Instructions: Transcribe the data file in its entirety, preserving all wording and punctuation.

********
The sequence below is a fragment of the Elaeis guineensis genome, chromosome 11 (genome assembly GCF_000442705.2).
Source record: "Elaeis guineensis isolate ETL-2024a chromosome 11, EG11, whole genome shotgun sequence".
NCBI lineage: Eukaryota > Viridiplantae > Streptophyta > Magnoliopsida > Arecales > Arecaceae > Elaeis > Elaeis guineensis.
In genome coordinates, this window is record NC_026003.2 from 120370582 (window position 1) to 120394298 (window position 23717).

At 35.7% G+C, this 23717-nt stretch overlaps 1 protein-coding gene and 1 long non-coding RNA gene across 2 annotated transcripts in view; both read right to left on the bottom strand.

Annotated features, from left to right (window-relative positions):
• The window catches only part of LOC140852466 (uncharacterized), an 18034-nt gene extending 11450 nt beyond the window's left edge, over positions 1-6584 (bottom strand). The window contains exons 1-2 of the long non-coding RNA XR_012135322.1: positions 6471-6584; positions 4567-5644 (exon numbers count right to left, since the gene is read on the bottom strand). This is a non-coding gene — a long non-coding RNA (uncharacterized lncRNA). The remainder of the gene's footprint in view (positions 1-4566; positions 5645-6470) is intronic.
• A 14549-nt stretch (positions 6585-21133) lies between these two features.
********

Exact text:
The sequence below is a fragment of the Elaeis guineensis genome, chromosome 11 (genome assembly GCF_000442705.2).
Source record: "Elaeis guineensis isolate ETL-2024a chromosome 11, EG11, whole genome shotgun sequence".
NCBI lineage: Eukaryota > Viridiplantae > Streptophyta > Magnoliopsida > Arecales > Arecaceae > Elaeis > Elaeis guineensis.
In genome coordinates, this window is record NC_026003.2 from 120370582 (window position 1) to 120394298 (window position 23717).

At 35.7% G+C, this 23717-nt stretch overlaps 1 protein-coding gene and 1 long non-coding RNA gene across 2 annotated transcripts in view; both read right to left on the bottom strand.

Annotated features, from left to right (window-relative positions):
• The window catches only part of LOC140852466 (uncharacterized), an 18034-nt gene extending 11450 nt beyond the window's left edge, over positions 1-6584 (bottom strand). The window contains exons 1-2 of the long non-coding RNA XR_012135322.1: positions 6471-6584; positions 4567-5644 (exon numbers count right to left, since the gene is read on the bottom strand). This is a non-coding gene — a long non-coding RNA (uncharacterized lncRNA). The remainder of the gene's footprint in view (positions 1-4566; positions 5645-6470) is intronic.
• A 14549-nt stretch (positions 6585-21133) lies between these two features.